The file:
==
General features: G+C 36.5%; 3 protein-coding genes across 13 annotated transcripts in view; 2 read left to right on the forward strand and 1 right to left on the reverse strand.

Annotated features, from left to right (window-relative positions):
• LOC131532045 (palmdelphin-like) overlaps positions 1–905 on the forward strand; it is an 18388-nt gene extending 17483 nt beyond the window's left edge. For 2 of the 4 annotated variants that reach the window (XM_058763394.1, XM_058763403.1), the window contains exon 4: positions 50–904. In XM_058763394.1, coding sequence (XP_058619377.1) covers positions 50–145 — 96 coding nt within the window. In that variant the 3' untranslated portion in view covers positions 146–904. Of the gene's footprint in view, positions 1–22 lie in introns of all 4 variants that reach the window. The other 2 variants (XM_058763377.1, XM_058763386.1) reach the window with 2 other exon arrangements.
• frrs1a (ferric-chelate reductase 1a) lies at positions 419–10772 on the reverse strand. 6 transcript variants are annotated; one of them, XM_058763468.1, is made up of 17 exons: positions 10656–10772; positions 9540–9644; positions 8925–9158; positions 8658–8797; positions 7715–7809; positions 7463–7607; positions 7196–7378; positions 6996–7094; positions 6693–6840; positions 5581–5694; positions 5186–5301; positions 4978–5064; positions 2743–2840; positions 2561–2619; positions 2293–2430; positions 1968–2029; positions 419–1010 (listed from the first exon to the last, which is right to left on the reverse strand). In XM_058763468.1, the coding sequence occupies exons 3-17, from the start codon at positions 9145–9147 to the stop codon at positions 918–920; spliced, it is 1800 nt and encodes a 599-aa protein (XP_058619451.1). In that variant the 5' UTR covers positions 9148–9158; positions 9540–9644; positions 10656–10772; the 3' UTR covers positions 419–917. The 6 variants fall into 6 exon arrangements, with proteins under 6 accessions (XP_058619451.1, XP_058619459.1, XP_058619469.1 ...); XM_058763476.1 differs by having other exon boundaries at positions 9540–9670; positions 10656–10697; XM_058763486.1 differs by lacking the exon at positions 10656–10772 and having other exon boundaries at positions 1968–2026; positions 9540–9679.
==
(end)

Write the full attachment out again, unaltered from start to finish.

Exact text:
General features: G+C 36.5%; 3 protein-coding genes across 13 annotated transcripts in view; 2 read left to right on the forward strand and 1 right to left on the reverse strand.

Annotated features, from left to right (window-relative positions):
• LOC131532045 (palmdelphin-like) overlaps positions 1–905 on the forward strand; it is an 18388-nt gene extending 17483 nt beyond the window's left edge. For 2 of the 4 annotated variants that reach the window (XM_058763394.1, XM_058763403.1), the window contains exon 4: positions 50–904. In XM_058763394.1, coding sequence (XP_058619377.1) covers positions 50–145 — 96 coding nt within the window. In that variant the 3' untranslated portion in view covers positions 146–904. Of the gene's footprint in view, positions 1–22 lie in introns of all 4 variants that reach the window. The other 2 variants (XM_058763377.1, XM_058763386.1) reach the window with 2 other exon arrangements.
• frrs1a (ferric-chelate reductase 1a) lies at positions 419–10772 on the reverse strand. 6 transcript variants are annotated; one of them, XM_058763468.1, is made up of 17 exons: positions 10656–10772; positions 9540–9644; positions 8925–9158; positions 8658–8797; positions 7715–7809; positions 7463–7607; positions 7196–7378; positions 6996–7094; positions 6693–6840; positions 5581–5694; positions 5186–5301; positions 4978–5064; positions 2743–2840; positions 2561–2619; positions 2293–2430; positions 1968–2029; positions 419–1010 (listed from the first exon to the last, which is right to left on the reverse strand). In XM_058763468.1, the coding sequence occupies exons 3-17, from the start codon at positions 9145–9147 to the stop codon at positions 918–920; spliced, it is 1800 nt and encodes a 599-aa protein (XP_058619451.1). In that variant the 5' UTR covers positions 9148–9158; positions 9540–9644; positions 10656–10772; the 3' UTR covers positions 419–917. The 6 variants fall into 6 exon arrangements, with proteins under 6 accessions (XP_058619451.1, XP_058619459.1, XP_058619469.1 ...); XM_058763476.1 differs by having other exon boundaries at positions 9540–9670; positions 10656–10697; XM_058763486.1 differs by lacking the exon at positions 10656–10772 and having other exon boundaries at positions 1968–2026; positions 9540–9679.